- In the wake of Winter Storm Izzy, shoppers found shelves empty.
- Perishable items can be most at risk when the weather is bad.
- This week could see another storm that could bring icy conditions.
Recent wintry weather has added to the pressure on a supply chain already strained by shipping woes, labor shortages, and rising COVID-19 cases.
“Ordinarily the storm we saw in the South and kind of along the Eastern Seaboard the past couple days would be a major disruptive, but ultimately short-lived, event,” Aaron Terrazas, director of economic research at trucking network Convoy, told in an interview Tuesday. “Given all the other disruptions in supply chains going on right now, be it the Omicron wave which has kind of meant labor availability is pretty tight, port disruptions, input production disruptions … all that amplifies the supply chain disruptions with these major storms.”
(MORE: Late-Week Winter Storm May Bring Snow, Ice Threat to South, Southern Mid-Atlantic)
The shortages were felt in the late last week and early in this week. Shoppers in areas affected by Winter Storm Izzy tried to stock up on groceries but found shelves empty in New York and Atlanta. Izzy caused traffic jams on some Southern ports and shut down parts of interstates. This was after earlier storms had blocked major driving routes in Northwest and hampered truck traffic in the Midwest.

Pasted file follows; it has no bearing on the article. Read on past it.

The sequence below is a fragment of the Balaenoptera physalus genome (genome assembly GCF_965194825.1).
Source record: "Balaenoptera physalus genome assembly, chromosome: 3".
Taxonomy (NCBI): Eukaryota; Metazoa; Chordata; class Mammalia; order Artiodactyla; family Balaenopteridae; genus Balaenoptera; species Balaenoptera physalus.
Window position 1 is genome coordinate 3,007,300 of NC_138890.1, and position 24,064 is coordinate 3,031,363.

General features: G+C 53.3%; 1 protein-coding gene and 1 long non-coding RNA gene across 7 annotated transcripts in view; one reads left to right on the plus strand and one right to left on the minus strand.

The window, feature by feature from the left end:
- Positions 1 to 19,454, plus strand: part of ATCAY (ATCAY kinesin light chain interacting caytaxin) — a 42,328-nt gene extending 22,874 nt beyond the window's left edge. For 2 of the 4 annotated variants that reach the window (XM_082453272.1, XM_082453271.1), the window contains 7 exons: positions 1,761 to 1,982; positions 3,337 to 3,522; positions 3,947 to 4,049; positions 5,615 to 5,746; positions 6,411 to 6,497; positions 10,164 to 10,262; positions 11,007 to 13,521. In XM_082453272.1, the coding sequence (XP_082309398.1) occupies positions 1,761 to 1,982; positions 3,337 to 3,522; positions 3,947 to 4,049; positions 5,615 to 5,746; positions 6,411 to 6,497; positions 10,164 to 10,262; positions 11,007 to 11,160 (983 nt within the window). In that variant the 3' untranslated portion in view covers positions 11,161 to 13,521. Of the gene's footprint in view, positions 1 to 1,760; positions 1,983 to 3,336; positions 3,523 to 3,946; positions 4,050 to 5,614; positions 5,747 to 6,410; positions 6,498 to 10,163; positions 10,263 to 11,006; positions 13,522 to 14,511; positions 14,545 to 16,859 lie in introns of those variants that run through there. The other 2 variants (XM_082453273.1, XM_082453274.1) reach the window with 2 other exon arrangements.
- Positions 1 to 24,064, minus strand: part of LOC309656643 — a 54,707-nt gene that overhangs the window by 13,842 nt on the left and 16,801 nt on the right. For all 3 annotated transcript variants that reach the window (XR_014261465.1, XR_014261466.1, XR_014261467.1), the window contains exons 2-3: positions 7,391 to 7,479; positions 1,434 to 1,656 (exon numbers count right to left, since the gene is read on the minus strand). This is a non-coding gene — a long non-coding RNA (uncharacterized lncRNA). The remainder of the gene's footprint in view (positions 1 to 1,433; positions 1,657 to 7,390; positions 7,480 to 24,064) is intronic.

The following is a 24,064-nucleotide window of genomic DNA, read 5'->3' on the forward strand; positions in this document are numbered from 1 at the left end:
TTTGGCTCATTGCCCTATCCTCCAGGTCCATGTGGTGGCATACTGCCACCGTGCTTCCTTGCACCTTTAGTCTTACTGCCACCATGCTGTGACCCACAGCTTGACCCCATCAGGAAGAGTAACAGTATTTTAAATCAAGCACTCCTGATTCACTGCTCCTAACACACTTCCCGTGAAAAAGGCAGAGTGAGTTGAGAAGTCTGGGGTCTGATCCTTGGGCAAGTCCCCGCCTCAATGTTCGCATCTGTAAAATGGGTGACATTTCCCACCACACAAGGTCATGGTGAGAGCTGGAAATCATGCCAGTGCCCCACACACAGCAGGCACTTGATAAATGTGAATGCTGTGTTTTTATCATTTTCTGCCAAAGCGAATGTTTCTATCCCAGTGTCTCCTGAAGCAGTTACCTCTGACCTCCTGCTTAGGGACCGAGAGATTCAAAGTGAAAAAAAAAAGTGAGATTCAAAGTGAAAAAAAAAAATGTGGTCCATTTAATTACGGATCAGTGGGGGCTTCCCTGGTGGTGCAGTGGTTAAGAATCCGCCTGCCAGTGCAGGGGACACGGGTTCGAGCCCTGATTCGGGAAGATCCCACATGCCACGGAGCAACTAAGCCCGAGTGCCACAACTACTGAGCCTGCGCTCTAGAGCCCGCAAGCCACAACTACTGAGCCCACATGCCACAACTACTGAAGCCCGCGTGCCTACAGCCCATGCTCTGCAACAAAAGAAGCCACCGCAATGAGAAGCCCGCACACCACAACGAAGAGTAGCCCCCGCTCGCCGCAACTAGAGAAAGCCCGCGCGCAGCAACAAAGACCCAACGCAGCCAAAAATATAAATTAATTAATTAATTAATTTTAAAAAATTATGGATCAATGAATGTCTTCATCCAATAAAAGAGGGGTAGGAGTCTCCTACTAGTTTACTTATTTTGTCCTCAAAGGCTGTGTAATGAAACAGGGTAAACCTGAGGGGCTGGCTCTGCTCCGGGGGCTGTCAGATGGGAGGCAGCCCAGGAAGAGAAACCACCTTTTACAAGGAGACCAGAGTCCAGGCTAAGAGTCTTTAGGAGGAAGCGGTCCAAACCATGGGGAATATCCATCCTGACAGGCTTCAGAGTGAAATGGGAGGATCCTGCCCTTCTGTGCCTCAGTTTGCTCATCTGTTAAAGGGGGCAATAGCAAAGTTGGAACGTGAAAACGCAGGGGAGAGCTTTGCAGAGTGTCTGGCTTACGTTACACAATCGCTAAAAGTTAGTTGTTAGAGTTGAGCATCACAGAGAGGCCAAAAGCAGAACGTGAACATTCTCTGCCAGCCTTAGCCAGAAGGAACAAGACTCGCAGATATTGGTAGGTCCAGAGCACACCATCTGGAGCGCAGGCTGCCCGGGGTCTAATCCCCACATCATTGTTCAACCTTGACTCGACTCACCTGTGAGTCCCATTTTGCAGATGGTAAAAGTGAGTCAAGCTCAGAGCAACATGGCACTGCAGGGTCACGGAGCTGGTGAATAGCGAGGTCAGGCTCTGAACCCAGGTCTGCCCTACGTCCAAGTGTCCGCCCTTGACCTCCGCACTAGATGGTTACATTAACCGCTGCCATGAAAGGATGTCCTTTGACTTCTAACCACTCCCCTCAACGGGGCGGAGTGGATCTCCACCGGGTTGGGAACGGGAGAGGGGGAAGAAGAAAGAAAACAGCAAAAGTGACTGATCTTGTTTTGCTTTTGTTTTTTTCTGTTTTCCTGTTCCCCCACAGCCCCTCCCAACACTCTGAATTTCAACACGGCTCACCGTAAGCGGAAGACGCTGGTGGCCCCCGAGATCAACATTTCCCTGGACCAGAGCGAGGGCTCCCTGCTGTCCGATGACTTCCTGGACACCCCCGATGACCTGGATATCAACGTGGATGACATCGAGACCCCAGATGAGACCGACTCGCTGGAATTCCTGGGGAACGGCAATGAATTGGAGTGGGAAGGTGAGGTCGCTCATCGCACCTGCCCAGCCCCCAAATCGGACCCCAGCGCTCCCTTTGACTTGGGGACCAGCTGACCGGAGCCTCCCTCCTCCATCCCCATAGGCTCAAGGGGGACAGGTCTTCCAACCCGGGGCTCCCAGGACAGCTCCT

Perishable goods are more vulnerable to weather disruptions because of their short shelf life.
“Usually you expect to see those restocked within three to five days after roads reopen and traffic conditions become safe again,” Terrazas said.
However, it is possible that it will take longer. Terrazas stated that things are stabilizing in the southern regions of the country, but that higher refrigerator truck prices – a sign of demand – still remain in the Northeast.
“The South is going to see more availability of goods to the extent that goods are available in production chains,” he said. “The Northeast looks like it’s still digging out.”
As is often the case at this time of year it could quickly turn bad once again.
A brewing winter storm could bring more snow and/or ice to parts the Southeast and Southern Mid-Atlantic by this week. As of Wednesday afternoon, winter storm alerts were in effect for parts of the Carolinas and mid-Atlantic as well as the Ohio Valley, Central Appalachians, southern Texas, Ohio Valley, and southern Texas.
“We’re all worried about back-to-back storms,” Terrazas said. “That just kind of compounds all the disruptions.”
What can a consumer do to make sure they are stock-checked? Terrazas suggests checking stock in the largest stores and the smallest.
“Manufacturers and producers prioritize loads to their most important customers and so typically … you’re more likely to find goods at the two extremes of retailers, very large retailers that have buying power and very small retailers that have kind of tight relationships with their producers,” he said.
Stock up when you can find what you need. But leave some for your neighbours.
The uncertainties combined make it impossible to predict when the supply chain woes would end.
“Typically we start to see trucking markets normalize about two weeks after a major weather event,” Terrazas said. “That is normal. These are not normal times.”
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